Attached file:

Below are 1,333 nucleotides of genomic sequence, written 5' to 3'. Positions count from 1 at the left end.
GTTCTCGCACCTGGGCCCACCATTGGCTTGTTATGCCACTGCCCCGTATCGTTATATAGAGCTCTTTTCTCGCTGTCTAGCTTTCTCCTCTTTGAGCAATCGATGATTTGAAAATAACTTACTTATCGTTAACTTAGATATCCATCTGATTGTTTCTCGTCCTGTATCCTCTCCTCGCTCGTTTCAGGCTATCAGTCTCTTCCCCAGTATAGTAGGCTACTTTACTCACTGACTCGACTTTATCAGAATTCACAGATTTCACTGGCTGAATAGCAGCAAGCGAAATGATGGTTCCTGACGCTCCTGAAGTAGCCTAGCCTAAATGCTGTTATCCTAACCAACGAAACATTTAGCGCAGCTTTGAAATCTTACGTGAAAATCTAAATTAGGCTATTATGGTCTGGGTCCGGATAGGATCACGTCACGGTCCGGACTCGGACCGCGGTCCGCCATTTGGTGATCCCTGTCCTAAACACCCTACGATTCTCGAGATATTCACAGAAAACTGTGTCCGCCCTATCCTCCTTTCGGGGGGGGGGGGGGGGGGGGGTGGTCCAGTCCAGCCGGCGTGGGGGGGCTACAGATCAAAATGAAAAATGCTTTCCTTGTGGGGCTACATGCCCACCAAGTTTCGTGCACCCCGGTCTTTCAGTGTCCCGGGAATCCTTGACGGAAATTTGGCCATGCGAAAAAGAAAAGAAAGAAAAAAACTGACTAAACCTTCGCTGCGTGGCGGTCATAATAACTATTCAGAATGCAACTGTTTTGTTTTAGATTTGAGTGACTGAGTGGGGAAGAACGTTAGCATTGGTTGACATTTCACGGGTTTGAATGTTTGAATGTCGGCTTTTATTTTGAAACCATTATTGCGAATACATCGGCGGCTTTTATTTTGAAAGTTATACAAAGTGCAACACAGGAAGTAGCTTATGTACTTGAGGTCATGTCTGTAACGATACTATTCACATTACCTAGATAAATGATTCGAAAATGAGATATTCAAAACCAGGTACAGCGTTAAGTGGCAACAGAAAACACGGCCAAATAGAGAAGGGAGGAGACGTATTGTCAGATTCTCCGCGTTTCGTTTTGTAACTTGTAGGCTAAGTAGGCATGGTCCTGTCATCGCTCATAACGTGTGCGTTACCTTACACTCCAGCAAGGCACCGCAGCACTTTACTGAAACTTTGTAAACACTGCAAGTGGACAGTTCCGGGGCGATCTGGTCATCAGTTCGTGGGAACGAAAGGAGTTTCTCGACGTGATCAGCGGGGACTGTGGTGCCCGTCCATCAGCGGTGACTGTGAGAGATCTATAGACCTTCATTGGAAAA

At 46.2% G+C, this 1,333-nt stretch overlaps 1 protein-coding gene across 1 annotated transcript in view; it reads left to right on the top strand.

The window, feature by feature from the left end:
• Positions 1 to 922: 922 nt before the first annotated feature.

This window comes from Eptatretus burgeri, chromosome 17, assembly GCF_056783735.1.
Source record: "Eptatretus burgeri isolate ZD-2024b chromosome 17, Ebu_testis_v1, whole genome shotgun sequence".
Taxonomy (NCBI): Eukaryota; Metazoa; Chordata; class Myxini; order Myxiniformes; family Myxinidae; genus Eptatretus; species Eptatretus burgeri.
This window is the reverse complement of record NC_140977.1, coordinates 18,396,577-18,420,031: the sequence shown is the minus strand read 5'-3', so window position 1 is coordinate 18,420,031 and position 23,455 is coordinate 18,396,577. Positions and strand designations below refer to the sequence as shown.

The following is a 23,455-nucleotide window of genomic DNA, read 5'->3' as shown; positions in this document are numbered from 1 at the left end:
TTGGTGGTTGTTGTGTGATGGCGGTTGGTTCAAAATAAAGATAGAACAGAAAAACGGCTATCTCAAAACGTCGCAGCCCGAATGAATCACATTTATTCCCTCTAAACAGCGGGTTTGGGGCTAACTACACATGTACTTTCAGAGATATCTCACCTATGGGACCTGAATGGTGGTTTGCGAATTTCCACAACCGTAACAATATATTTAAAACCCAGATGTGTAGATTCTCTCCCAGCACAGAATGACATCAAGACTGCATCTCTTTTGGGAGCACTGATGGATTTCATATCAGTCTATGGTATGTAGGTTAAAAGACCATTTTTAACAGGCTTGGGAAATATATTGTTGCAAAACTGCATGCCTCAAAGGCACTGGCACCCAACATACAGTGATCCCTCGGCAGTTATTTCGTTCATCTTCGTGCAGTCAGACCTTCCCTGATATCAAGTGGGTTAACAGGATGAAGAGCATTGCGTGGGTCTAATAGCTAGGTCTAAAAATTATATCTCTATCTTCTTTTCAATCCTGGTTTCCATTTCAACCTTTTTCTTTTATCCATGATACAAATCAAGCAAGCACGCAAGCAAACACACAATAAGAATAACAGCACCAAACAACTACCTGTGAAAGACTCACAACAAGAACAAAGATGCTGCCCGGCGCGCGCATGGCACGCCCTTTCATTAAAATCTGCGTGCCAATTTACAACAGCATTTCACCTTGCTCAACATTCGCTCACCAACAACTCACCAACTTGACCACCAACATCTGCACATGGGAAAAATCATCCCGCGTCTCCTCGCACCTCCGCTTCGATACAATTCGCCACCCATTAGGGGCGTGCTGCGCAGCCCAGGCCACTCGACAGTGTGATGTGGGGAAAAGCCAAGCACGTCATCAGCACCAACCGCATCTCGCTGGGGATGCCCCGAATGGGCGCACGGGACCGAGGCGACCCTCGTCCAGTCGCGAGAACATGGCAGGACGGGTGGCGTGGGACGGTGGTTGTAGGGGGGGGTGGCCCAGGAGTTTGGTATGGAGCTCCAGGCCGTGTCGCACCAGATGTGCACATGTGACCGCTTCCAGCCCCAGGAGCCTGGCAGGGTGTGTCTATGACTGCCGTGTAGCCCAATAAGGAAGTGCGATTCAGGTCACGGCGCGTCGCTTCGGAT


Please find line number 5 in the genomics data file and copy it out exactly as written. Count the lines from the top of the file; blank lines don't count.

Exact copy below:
• Positions 1 to 922: 922 nt before the first annotated feature.